Expenditures and length of stay between the domestic and international market are rather different. In 2015, Thai visitors to Pattaya spent an average of 3,076 Baht per person per day, whilst foreign visitors had an average daily expenditure of 4,301 Baht per person. In terms of length of stay, Thais tend to stay for a shorter period of time (2.6 days), compared to 3.7 days for international travellers.
Figure 3: Seasonality, Pattaya, 2012-2015
Source: Department of Tourism
The primary high season in Pattaya falls between April and May, and December to January, whilst the period between June and September represents the off-peak season. March and, to a lesser extent, August can be considered as shoulder months. Because of the growing Chinese market in the recent years, February and October have seen increasing numbers of arrivals, due to Lunar/Chinese New Year and the Golden Week, a week long national holiday in China. Additionally, Pattaya exhibits strong weekday/weekend seasonality, as it is a favoured weekend getaway for the domestic market.
Upscale Hotel Market Performance
Figure 4: Upscale Hotel Performance, Pattaya, 2011-2015
Source: HVS Estimates
The aggregate performance of a representative sample of approximately 1,700 rooms is shown in Figure 4. This market has experienced a stable supply growth throughout. In 2014, the Upscale Hotel Market in Pattaya experienced a decline in its occupancy level, as the country suffered from political instability. Despite the decline in occupancy, the market successfully sustained average rate, which increased by 8% in 2014, resulting in a stable RevPAR compared to 2013.
In 2015, the average rate trend reversed and declined by 2.5%. However, strong demand growth resumed, bringing market-wide occupancy to 79%. Thus, the market experienced a growth in RevPAR of 6%. For the Year-To-Date (YTD) June 2016, the opening of new hotels and the revival of the Russian spurred an increase in occupied room nights of 6%. As the market absorbs the new supply, occupancy is estimated to have declined by two percentage points compared to the same period last year, while average rate by 3%.
Midscale Hotel Market Performance
Figure 5: Midscale Hotel Performance, Pattaya, 2011-2015
Source: HVS Estimates
The aggregate performance of a representative sample of approximately 2,100 rooms is shown in Figure 5. Between 2011 and 2014, average rate achieved a CAGR of 5%, mostly on the back of a strengthening economy, rising disposable income levels and increasing tourist arrivals. However, the measure fell in 2015, as room supply increased and some hoteliers implemented a discounting policy to maintain stability in occupancy levels.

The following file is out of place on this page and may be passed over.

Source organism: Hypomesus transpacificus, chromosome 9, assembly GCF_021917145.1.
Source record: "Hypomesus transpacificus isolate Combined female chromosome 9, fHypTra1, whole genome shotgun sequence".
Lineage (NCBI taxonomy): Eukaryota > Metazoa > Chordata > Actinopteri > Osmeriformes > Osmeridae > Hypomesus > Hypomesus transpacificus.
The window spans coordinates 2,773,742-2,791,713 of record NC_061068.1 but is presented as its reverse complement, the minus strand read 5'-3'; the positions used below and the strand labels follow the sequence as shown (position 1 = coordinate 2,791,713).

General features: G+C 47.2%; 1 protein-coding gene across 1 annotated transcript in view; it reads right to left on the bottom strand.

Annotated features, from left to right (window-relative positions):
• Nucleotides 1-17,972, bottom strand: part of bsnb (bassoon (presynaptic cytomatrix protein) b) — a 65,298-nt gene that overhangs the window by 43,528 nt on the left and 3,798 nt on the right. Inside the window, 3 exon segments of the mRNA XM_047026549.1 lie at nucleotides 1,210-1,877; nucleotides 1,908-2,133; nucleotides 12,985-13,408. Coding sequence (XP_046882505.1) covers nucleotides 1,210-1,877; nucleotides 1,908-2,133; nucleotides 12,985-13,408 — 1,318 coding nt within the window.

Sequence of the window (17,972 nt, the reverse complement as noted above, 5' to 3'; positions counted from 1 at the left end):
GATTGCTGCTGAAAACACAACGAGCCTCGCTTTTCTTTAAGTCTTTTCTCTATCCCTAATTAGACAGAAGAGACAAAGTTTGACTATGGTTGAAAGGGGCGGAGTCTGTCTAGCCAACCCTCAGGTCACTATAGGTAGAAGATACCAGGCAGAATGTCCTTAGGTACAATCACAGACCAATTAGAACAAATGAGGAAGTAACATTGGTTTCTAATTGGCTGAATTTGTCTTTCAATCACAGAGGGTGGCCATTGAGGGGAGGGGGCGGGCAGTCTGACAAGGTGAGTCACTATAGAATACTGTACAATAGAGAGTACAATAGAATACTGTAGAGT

Similar to the occupancy in our sample of upscale hotels, occupancy of the midscale hotel sample decreased by eight percentage points in 2014 as average rate remained flat, driving RevPAR down by 8.5%. Although the upscale and midscale hotel markets experienced similar decline in occupancy levels over the period, the upscale hotel market demonstrated less fluctuation in average rates compared to the midscale hotel market.
Hotel Supply and Pipeline
According to the Department of Tourism, there were approximately 314 hotels with a total of 40,758 hotel rooms in Pattaya in 2015. Hotel supply has historically remained stable with modest growth over the last few years. Looking ahead, Pattaya’s total room inventory is expected to increase by a further 6% between 2017 and 2019, mostly concentrated in the Jomtien area. Much of this new inventory will be managed by renowned international operators.
Source: HVS research
The completion of U-Tapao International airport should give a big boost to Pattaya’s tourism and lodging sectors, as new routes from secondary cities in China and other regional hubs will. increase air access to the destination.
As the government crackdowns on the ‘zero-dollar tourists’, Pattaya is expected to lose some of these groups and to strengthen its efforts to attract higher-spending Chinese tourists, which travel in relatively smaller parties. However, this market has a very different travel pattern than European or Russian visitors, and has characteristics that the hoteliers in the area will have to familiarise themselves with. New hotel projects along Na Jomtien Beach should bring more transient tourism and are set to raise and diversify the profile of tourists to Pattaya overall. Due to its proximity to U-Tapao International Airport, Na Jomtien beach is expected to see an influx of demand, once the airport is running at full steam.
An increasing variety of leisure attractions and meeting facilities should help attract domestic and, to a smaller extent, regional MICE event organisers to Pattaya, as an attractive value-for-money alternative. Over the next few years, Pattaya is set to undergo some major changes as the destination looks to shake off its nightlife image and become a more well-rounded family destination.